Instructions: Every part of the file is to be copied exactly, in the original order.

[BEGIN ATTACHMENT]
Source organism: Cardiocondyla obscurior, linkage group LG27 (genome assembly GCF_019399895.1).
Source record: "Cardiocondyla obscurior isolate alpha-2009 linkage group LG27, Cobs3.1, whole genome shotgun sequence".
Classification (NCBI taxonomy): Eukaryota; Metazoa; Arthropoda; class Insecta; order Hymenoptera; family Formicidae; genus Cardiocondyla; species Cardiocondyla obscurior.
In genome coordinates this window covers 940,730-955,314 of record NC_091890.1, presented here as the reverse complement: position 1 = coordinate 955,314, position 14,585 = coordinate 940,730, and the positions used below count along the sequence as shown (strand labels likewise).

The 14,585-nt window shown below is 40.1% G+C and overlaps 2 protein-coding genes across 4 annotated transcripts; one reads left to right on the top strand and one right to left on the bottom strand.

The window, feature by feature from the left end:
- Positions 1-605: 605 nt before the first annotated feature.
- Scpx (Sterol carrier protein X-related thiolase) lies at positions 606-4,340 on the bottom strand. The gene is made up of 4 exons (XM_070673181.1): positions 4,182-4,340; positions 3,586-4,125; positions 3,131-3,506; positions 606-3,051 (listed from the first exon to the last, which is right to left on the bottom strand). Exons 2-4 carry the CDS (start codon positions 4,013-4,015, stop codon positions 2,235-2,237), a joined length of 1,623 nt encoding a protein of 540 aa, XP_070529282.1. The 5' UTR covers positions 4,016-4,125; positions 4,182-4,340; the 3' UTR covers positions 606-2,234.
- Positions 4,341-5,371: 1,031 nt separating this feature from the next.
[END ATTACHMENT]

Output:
Source organism: Cardiocondyla obscurior, linkage group LG27 (genome assembly GCF_019399895.1).
Source record: "Cardiocondyla obscurior isolate alpha-2009 linkage group LG27, Cobs3.1, whole genome shotgun sequence".
Classification (NCBI taxonomy): Eukaryota; Metazoa; Arthropoda; class Insecta; order Hymenoptera; family Formicidae; genus Cardiocondyla; species Cardiocondyla obscurior.
In genome coordinates this window covers 940,730-955,314 of record NC_091890.1, presented here as the reverse complement: position 1 = coordinate 955,314, position 14,585 = coordinate 940,730, and the positions used below count along the sequence as shown (strand labels likewise).

The 14,585-nt window shown below is 40.1% G+C and overlaps 2 protein-coding genes across 4 annotated transcripts; one reads left to right on the top strand and one right to left on the bottom strand.

The window, feature by feature from the left end:
- Positions 1-605: 605 nt before the first annotated feature.
- Scpx (Sterol carrier protein X-related thiolase) lies at positions 606-4,340 on the bottom strand. The gene is made up of 4 exons (XM_070673181.1): positions 4,182-4,340; positions 3,586-4,125; positions 3,131-3,506; positions 606-3,051 (listed from the first exon to the last, which is right to left on the bottom strand). Exons 2-4 carry the CDS (start codon positions 4,013-4,015, stop codon positions 2,235-2,237), a joined length of 1,623 nt encoding a protein of 540 aa, XP_070529282.1. The 5' UTR covers positions 4,016-4,125; positions 4,182-4,340; the 3' UTR covers positions 606-2,234.
- Positions 4,341-5,371: 1,031 nt separating this feature from the next.